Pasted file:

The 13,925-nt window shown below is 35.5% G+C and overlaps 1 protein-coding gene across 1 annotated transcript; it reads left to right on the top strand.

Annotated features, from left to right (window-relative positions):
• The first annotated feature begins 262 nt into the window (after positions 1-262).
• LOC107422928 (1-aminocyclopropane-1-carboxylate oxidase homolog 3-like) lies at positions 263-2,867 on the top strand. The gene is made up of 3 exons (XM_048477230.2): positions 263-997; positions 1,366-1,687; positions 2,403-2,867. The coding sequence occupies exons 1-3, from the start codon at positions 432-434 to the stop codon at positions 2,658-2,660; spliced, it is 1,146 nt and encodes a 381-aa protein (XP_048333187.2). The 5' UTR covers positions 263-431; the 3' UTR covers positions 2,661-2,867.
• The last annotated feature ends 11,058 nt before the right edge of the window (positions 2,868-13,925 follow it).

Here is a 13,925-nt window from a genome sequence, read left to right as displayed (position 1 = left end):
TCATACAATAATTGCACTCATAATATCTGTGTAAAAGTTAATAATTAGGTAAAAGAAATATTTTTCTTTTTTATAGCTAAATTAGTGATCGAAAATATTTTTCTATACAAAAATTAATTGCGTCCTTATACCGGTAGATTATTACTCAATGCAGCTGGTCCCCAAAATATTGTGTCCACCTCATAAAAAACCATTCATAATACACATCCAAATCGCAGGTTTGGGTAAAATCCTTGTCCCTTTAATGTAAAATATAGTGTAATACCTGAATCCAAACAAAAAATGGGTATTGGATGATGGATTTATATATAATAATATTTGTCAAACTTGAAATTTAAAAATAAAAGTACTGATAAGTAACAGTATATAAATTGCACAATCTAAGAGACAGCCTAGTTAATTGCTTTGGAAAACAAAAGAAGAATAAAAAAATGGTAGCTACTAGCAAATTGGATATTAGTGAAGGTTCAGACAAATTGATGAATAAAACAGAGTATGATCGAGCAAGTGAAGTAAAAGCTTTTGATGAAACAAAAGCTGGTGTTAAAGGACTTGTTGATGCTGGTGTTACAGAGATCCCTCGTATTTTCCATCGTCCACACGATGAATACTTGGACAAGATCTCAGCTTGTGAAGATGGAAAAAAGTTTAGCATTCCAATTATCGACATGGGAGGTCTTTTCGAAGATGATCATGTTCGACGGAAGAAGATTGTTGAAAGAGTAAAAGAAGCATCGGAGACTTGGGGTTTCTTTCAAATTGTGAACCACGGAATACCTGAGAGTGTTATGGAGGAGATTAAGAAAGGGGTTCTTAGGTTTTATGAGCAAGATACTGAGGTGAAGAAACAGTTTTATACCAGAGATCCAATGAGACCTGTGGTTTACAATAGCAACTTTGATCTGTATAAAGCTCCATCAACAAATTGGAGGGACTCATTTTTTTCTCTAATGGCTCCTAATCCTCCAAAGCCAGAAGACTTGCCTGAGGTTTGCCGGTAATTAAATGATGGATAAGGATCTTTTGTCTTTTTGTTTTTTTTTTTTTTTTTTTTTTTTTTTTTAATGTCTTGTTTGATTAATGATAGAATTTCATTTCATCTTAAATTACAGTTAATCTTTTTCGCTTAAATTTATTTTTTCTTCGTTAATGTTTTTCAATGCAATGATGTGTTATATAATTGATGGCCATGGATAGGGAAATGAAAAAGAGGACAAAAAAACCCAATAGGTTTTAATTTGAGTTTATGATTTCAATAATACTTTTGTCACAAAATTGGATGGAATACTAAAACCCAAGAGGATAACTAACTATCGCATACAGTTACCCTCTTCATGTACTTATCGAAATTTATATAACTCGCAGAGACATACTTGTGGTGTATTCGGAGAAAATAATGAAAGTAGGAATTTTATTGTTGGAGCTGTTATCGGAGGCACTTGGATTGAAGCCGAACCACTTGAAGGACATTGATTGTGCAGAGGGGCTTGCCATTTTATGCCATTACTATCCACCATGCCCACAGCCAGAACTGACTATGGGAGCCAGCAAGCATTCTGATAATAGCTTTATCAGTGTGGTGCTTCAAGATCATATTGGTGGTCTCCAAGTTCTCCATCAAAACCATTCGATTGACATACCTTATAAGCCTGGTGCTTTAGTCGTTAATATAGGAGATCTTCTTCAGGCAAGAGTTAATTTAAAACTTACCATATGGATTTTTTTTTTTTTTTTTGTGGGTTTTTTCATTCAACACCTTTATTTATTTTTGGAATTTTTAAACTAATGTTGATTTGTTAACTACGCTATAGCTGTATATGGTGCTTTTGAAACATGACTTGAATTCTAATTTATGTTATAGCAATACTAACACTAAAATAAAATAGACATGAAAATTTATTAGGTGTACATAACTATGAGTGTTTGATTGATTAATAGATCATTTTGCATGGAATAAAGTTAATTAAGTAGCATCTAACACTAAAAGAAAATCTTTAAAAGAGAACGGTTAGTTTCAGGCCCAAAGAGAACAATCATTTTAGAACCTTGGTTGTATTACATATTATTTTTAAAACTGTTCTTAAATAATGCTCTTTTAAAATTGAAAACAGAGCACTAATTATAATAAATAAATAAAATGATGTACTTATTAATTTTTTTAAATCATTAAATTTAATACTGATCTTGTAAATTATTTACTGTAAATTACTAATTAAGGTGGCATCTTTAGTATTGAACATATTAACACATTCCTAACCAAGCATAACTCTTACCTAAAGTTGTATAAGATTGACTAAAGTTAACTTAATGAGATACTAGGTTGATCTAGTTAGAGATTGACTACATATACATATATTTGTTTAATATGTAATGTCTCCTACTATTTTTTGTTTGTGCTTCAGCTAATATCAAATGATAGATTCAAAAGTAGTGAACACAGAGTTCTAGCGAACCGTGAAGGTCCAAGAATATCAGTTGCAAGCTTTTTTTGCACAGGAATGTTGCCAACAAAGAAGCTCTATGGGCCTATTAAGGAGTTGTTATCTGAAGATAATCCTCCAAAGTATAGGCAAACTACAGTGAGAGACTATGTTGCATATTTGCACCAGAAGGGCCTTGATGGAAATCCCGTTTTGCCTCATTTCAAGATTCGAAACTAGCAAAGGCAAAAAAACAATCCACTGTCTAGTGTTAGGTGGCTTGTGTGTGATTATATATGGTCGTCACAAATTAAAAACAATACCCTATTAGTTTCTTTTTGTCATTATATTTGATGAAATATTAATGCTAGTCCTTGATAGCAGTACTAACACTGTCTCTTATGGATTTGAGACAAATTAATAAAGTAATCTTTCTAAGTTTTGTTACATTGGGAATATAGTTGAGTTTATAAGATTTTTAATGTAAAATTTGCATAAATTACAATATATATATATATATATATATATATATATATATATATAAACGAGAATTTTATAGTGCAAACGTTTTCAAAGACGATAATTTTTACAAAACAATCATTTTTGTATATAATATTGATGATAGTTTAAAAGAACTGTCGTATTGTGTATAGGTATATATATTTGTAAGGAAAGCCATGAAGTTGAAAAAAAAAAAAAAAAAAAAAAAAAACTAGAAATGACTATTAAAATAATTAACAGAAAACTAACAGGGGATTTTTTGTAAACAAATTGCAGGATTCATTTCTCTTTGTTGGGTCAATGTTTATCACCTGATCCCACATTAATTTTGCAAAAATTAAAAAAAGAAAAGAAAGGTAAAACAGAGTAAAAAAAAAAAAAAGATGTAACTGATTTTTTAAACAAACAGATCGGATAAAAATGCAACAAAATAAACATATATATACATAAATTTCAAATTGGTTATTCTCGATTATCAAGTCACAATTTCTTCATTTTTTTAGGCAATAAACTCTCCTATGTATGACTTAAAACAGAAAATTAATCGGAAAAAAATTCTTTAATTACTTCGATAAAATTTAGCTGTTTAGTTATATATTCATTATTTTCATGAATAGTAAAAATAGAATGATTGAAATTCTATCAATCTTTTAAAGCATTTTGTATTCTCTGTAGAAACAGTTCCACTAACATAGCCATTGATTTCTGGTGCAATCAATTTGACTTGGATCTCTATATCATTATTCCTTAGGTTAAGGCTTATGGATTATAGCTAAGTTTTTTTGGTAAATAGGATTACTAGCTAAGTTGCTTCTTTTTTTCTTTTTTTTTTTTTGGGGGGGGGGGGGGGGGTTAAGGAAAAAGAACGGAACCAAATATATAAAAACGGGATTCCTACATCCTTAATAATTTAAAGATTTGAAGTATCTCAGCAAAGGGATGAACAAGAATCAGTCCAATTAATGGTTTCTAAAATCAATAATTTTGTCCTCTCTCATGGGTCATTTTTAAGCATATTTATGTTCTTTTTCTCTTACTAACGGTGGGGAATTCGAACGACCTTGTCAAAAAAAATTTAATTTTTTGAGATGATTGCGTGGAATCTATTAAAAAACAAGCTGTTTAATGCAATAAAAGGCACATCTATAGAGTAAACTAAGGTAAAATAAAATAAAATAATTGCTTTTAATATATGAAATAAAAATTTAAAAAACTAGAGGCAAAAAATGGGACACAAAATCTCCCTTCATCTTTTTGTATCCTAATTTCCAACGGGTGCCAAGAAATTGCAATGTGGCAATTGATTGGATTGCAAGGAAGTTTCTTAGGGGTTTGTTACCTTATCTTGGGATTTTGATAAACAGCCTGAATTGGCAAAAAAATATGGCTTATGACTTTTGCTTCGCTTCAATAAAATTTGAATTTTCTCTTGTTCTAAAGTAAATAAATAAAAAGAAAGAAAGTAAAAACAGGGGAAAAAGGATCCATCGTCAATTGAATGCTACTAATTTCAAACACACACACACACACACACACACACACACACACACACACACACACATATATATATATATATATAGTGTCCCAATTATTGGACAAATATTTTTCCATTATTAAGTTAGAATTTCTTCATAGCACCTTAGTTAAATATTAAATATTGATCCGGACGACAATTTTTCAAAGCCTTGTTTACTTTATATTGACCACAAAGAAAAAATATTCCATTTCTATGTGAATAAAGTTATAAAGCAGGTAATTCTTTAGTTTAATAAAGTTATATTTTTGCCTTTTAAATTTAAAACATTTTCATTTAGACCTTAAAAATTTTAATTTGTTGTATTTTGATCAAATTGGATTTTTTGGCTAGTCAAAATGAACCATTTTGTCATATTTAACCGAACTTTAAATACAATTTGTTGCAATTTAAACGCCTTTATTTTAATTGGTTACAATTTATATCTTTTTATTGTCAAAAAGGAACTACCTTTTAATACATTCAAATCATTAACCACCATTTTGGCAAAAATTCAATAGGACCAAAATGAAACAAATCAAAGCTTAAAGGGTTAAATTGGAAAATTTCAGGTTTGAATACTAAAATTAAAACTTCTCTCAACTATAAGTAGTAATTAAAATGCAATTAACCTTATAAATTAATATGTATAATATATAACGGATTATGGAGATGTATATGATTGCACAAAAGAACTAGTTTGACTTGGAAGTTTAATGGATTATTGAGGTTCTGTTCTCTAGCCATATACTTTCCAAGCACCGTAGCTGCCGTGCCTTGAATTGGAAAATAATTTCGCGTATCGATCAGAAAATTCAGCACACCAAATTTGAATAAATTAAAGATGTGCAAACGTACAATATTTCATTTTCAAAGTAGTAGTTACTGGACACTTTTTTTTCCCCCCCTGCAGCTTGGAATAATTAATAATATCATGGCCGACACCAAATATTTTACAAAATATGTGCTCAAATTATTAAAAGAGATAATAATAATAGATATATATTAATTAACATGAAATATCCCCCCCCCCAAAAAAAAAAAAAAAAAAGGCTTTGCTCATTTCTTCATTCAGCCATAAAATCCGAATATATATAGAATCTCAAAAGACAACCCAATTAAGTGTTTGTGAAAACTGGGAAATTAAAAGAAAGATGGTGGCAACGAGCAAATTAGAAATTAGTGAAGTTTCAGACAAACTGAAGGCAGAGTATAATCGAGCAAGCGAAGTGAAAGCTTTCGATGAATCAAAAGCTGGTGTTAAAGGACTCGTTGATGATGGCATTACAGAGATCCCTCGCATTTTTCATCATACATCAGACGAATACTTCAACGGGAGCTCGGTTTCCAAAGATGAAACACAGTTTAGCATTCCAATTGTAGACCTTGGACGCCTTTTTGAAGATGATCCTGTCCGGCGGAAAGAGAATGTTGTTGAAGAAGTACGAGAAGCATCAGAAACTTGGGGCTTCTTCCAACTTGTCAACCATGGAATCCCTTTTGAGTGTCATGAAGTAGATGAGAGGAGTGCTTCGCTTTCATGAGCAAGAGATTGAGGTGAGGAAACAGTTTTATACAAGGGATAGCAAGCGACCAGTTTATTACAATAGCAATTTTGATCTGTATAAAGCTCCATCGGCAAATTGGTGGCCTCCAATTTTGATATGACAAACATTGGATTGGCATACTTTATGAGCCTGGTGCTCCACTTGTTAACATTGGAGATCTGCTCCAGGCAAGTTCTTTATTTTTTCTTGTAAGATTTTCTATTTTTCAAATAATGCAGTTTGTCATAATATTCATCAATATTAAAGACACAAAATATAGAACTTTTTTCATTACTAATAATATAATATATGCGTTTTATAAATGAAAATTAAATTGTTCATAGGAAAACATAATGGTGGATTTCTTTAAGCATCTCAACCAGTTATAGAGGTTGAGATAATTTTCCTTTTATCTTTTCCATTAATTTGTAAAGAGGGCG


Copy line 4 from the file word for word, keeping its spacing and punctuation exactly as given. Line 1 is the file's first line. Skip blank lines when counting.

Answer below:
• LOC107422928 (1-aminocyclopropane-1-carboxylate oxidase homolog 3-like) lies at positions 263-2,867 on the top strand. The gene is made up of 3 exons (XM_048477230.2): positions 263-997; positions 1,366-1,687; positions 2,403-2,867. The coding sequence occupies exons 1-3, from the start codon at positions 432-434 to the stop codon at positions 2,658-2,660; spliced, it is 1,146 nt and encodes a 381-aa protein (XP_048333187.2). The 5' UTR covers positions 263-431; the 3' UTR covers positions 2,661-2,867.